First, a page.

Mass Effect, its universe and everything in it
February 18, 2012
I came across this article (also on i09) at PopBioethics, by Kyle Munkittrick, claiming that Mass Effect is the most important science fiction universe of this generation. In any day and age, this would be a bold claim, but we are not exactly in a creative doldrum in the science fiction circles of movies, TV, video games or print.
Simply put, his argument is outlandish, overdone and uninformed. It reveals an ignorance of science fiction past and present and possibly ignorance of video games. I suspect that he came off an epic Mass Effect playing binge, aglow with adoration, and wrote this valentine to what may be his first science fiction love.
He says that Mass Effect has constructed the most important universe in science fiction ever. His thesis boils down to this:
Mass Effect matters because of its ability to reflect on our society as a whole.
By virtue of three simple traits – its medium, its message, and its philosophy – Mass Effect eclipses and engulfs all of science fiction’s greatest universes.
The video game backing of the story allows it to bring a plethora of aliens and settings that require a lot of work in print, movies and TV, and allows for a different kind of world-building. It’s not humans in rubber masks. The character customization of Commander Shepard allows the player to break out of the usual heterosexual white male trope. The player’s decision-making materially changes the game and the story, and the dialog choices invest the player in the story emotionally.
The message is that humans not only don’t matter in the universe, but they are delusional that they matter or should play much of a role. Humans are a minor species amongst tons of others that have been kicking around the galaxy for a very long time and don’t much care for Earth’s hairless chimps and think little of them.
In the Mass Effect universe, life has no meaning. Omnipotent super-beings raise up intelligent life to squash it flat with extreme prejudice in an endless cycle, and the game questions why anyone should fight for a meaningless existence in such a hostile universe. There are a variety of new and innovative aliens and entities whose backstories and characterization push the bounds of previous SF discussions and reflect elements of this overarching philosophical theme. The Reapers, Collectors and Keepers are all enslaved foot soldiers of a Lovecraftian god who really hates all intelligent life, including the puny humans.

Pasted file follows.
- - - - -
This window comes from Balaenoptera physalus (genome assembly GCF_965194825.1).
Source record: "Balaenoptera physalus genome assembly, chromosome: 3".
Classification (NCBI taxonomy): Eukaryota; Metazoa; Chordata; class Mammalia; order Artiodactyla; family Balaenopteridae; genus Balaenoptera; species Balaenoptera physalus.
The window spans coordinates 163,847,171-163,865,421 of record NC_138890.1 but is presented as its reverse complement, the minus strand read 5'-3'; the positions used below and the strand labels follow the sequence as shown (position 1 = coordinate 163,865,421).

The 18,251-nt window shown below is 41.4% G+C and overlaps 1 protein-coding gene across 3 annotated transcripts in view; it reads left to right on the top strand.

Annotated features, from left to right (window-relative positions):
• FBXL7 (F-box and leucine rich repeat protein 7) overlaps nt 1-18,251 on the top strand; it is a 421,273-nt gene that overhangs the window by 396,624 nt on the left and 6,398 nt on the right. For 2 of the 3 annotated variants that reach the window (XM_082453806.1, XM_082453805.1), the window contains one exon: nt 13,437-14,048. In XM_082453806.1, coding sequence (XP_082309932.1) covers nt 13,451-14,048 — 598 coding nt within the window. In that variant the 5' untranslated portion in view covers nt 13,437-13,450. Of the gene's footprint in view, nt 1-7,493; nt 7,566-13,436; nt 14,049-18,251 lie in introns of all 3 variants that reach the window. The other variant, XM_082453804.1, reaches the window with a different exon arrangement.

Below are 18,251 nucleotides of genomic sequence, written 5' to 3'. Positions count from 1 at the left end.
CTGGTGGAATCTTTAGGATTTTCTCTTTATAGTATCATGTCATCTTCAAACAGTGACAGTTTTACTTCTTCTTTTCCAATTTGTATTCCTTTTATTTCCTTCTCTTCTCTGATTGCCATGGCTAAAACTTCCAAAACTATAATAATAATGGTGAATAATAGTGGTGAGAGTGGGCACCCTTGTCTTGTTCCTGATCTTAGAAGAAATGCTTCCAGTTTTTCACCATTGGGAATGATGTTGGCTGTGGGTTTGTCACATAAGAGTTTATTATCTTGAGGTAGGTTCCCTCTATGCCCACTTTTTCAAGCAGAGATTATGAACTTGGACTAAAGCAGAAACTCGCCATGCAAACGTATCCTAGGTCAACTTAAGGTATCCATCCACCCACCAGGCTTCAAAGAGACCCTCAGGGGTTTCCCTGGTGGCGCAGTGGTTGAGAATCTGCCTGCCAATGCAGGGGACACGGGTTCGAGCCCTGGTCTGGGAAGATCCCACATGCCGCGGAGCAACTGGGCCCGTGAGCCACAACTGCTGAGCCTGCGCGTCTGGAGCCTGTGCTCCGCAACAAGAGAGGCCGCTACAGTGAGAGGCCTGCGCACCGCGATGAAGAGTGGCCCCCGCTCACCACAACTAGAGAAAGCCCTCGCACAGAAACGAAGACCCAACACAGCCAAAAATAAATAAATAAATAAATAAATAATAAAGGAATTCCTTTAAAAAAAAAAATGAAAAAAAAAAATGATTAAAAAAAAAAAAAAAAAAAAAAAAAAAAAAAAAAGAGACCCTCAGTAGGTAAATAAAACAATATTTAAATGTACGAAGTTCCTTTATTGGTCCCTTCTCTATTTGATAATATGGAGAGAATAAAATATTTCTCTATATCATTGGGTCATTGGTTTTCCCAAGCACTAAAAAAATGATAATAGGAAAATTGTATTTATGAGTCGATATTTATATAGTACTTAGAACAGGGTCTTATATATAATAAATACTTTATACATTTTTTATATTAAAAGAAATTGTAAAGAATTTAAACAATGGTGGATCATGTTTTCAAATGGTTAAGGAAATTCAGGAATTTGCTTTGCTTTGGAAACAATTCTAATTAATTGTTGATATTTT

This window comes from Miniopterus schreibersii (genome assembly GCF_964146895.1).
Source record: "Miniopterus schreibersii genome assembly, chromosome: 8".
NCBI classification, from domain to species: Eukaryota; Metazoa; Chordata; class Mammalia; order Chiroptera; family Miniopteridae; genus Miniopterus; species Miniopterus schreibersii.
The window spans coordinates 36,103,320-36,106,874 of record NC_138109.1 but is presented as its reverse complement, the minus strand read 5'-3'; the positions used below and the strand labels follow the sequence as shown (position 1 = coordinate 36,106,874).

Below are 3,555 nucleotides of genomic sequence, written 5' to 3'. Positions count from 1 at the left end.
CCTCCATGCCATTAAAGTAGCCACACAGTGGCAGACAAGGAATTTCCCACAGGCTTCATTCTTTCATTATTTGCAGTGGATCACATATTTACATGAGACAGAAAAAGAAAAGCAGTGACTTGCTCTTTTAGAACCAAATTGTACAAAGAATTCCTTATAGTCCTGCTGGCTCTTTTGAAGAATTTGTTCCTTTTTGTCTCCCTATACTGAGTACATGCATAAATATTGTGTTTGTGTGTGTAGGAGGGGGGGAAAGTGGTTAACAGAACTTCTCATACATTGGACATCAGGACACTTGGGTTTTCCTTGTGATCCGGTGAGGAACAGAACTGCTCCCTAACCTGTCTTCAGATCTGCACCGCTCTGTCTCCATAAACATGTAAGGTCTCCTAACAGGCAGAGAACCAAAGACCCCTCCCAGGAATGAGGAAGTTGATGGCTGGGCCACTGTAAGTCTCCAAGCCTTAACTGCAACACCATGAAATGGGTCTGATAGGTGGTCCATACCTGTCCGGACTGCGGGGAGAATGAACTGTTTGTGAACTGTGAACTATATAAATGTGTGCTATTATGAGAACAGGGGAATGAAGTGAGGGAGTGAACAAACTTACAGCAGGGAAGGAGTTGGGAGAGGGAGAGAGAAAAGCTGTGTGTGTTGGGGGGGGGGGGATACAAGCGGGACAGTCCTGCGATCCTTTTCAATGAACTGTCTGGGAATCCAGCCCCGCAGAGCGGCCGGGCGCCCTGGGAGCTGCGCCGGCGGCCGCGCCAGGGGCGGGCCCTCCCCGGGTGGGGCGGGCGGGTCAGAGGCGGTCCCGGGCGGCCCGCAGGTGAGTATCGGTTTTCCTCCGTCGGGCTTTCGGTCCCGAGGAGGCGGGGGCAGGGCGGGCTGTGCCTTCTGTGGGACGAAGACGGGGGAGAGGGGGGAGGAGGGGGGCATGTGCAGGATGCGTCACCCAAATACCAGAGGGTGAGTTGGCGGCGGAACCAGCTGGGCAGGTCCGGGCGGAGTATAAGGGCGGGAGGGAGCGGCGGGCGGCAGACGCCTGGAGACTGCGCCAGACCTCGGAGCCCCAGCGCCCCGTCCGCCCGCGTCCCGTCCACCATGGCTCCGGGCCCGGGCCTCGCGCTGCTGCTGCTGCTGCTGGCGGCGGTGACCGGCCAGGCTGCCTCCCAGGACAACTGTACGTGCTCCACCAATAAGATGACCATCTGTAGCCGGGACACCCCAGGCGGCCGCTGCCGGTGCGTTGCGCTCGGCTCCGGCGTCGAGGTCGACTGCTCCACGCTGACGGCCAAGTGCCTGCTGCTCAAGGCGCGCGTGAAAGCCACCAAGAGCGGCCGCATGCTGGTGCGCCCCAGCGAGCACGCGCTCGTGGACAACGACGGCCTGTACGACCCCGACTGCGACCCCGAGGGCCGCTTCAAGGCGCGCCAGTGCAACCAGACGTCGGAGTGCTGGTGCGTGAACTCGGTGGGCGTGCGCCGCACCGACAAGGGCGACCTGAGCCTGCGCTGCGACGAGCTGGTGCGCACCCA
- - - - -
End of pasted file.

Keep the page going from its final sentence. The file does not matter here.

Kyle ends with:
The value of Mass Effect as a science fiction universe is that it is a critical starting point for discussion about the purpose of humanity in a materialistic universe.
The medium limits the universe
The gushing about the medium reveals ignorance about video games in general. Customizing the character and his/her party is not new in role-playing games, and like in most RPG’s it doesn’t affect the story much. And note that, in this ‘rich’ multi-species world, you must play a human. (That choosing to be a female or homosexual human seems ground-breaking in science fiction suggests a sizable amount of ignorance about the genre in print, movies, TV and yes, ignorance about video games in general.) The medium is what demands the human-only choice, just one of many ways that the medium is an obstacle to making this the best universe evar.
Technically, Mass Effect resembles earlier Bioware games like Star Wars: Knights of the Old Republic I and II. Yes, the dialog wheel is neat but the dialog itself is mostly lifeless exposition. And voice-acting the dialog doesn’t help when it doesn’t really build much characterization: quick, remind me of all those memorable Mass Effect quotes. The video game medium could allow for a much richer, variable universe, (like Galactic Civilizations) but it is limited here to move along a linear story, which is fine because…
It’s an action-adventure game. That is what people expected and Bioware delivered: it’s a heck of an action-adventure game. The limited nature of the action-adventure game genre requires a certain level of generic comfort on which to build the adventure part. Note that this means that Kyle’s entire thesis dies on the point that Shepard, that member of that insignificant human minority, keeps saving the universe because the universe keeps turning to him to do it. He ain’t no Jawa.
The message is all old tropes
To continue with the ‘been there, done that so long ago, the t-shirt has holes in it’ theme, there are several ancient science fiction tropes about aliens that this game hits hard. (not that there’s anything wrong with that):